Budget: Lack of boost for 'stingy' benefits shows politicians 'pretty much' all the same - economist

The Government's failure to boost benefits by any significant amount is further evidence "all the politicians are pretty much the same", according to one economist.

Aside from the $25 boost which began at the start of April, when the country was in lockdown to stop the spread of COVID-19, there was nothing more directly in the hand for beneficiaries. The April boost was an increase of 12 percent, well below the recommendation of the Government's own Welfare Expert Advisory Group.

With unemployment quickly rising as a result of the pandemic, economist Shamubeel Eaqub says thousands of Kiwis are discovering how hard it is on the breadline. 

"What we've seen as middle New Zealand experiences poverty for the first time, they're realising our welfare system is just too mean and too stingy," he told The AM Show on Friday.

"We are going to see this story play out over the course of the coming weeks, where many people are going to have a lot of difficulty paying their rent, buying food and these kinds of things." 

Treasury is tipping unemployment to reach 9.8 percent later this year, levels unseen since the early 1990s - when the National-led Government slashed benefits in what became known as 'Ruthanasia', named for then-Finance Minister Ruth Richardson.

"That reform in the early 1990s was absolutely brutal in terms of just how difficult it made [life] for people on the benefit," said Eaqub. "You saw a massive decline in incomes. We've struggled regardless of who's in power to really get back to that. It tells us just how centrist our policies are in New Zealand - all the politicians pretty much are the same."

Mangere Budgeting Services CEO Darryl Evans, appearing with Eaqub on The AM Show, said they're seeing record demand for support.

"Our foodbank traditionally does around 250 food parcels a day - over the last several weeks we've been up to 3000 a week. So that's massive. 

"So looking at $32 million for foodbanks [in the Budget], that can only help those who are vulnerable, because the queues are not going away."

Child Poverty Action Group spokesperson Prof Peter O'Connor said the investment in food banks is "vital".

"We need to understand that we're just at the beginning of a long-term explosion of poverty in this country," he told Newshub.

"We know that there were existing gaps between those who have enough - lots of people in this country have more than enough - and those who don't. COVID is going to grow that gap."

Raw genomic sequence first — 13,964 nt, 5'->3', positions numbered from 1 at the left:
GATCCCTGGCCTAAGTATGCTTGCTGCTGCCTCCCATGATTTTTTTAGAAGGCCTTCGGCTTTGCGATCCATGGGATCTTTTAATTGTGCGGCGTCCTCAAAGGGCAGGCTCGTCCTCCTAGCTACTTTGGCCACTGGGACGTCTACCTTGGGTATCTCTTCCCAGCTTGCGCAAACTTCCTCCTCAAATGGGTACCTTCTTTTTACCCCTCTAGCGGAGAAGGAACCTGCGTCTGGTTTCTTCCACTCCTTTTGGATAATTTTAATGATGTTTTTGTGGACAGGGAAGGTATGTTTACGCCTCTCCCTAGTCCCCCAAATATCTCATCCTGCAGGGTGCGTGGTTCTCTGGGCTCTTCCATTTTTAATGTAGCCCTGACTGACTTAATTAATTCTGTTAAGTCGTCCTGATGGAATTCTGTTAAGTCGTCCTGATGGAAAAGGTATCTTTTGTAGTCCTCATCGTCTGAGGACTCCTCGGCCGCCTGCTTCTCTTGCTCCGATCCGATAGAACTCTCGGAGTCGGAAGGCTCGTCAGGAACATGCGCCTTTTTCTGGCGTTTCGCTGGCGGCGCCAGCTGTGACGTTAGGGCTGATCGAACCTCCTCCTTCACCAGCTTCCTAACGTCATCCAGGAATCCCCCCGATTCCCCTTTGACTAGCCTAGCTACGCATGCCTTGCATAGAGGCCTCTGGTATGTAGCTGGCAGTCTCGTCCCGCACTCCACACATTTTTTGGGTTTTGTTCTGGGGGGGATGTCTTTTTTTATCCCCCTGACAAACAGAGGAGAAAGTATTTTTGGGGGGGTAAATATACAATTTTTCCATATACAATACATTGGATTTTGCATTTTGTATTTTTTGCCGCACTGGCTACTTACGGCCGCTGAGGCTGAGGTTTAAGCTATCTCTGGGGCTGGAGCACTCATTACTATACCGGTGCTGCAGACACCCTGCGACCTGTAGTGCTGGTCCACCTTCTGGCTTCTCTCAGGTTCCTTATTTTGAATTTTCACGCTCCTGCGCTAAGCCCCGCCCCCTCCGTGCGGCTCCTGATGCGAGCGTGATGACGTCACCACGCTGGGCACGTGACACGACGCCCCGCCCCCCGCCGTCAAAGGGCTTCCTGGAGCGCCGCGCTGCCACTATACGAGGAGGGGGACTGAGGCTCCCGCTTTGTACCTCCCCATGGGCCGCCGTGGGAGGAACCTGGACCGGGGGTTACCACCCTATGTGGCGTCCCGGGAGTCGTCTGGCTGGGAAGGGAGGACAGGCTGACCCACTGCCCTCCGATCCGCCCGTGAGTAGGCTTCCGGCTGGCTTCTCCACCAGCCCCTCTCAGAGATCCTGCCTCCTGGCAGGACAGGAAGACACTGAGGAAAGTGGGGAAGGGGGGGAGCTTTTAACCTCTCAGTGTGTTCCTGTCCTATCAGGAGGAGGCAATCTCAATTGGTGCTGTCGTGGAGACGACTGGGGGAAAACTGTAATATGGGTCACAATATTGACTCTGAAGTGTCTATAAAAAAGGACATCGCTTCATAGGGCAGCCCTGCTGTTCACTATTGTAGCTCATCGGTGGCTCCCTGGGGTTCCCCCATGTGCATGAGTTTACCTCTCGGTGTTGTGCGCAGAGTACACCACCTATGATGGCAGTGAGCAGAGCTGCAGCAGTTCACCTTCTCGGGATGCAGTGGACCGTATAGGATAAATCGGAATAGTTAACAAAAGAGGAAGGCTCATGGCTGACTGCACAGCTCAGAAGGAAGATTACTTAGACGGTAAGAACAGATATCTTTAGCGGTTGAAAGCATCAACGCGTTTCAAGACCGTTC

But the only reason money for things like foodbanks and other top-ups like the Winter Energy Payment and Accommodation Supplement is because struggling people are expected to live on "miserable" incomes, Eaqub says.

"When you're needing all these additional things on top, it's telling you the basic welfare is not sufficient."

Darryl Evans.
Darryl Evans. Photo credit: The AM Show

Prof O'Connor agrees, saying this Budget simply papers over the cracks.

"There's a lot of what you might call amelioration work - dealing with the immediate. But in terms of the long-term, in terms of the vision for how we move towards a more equitable, a more just, a fairer New Zealand, isn't necessarily found within this Budget."

Auckland Action Against Poverty's Ricardo Menendez-March said while it was good to see the big focus on jobs, in the meantime there are going to be a lot of people relying on welfare. 

"Most people deserve to be able to live a life with dignity, and they shouldn't be put in severe financial hardship during the inevitable period some people will be unemployed."

Finance Minister Grant Robertson did hold back about $20 billion in planned spending, waiting to see how the pandemic plays out over the next few months. New Zealand is one of just a handful of countries with a chance to eliminate the virus, but our huge international tourism industry is likely to be out of action for a long time.

"I think it's wise to hold money back, to not have spent everything," said Prof O'Connor, who's also glad Robertson didn't opt for an austerity approach and slash spending.

"The impact of that on people's lives would have been disastrous. In many ways, whether this was a National Government or a Labour Government, that's what they would have had to have done." 

"We can all be critical in terms of how it wasn't ambitious enough," said Eaqub, "but in a crisis, this was a Budget fit for the times."

Shamubeel Eaqub.
Shamubeel Eaqub. Photo credit: The AM Show

Eaqub's holding out hope the next Budget, should Labour still be in power in a year's time, might look to fix some of the long-term inequities, rather than just look to offset them. 

"The welfare side was, in my view, the most disappointing part. We know there's going to be hundreds of thousands of Kiwis that are going to be without jobs - I'm surprised that a Labour Government wasn't able to be more generous on the welfare side... 

"I'm not surprised they didn't do a big reform in the midst of a pandemic. But as we come out of this inferno of the pandemic, I think we're going to have to think very seriously about how we balance these things, because the welfare system as it stands it not fit-for-purpose."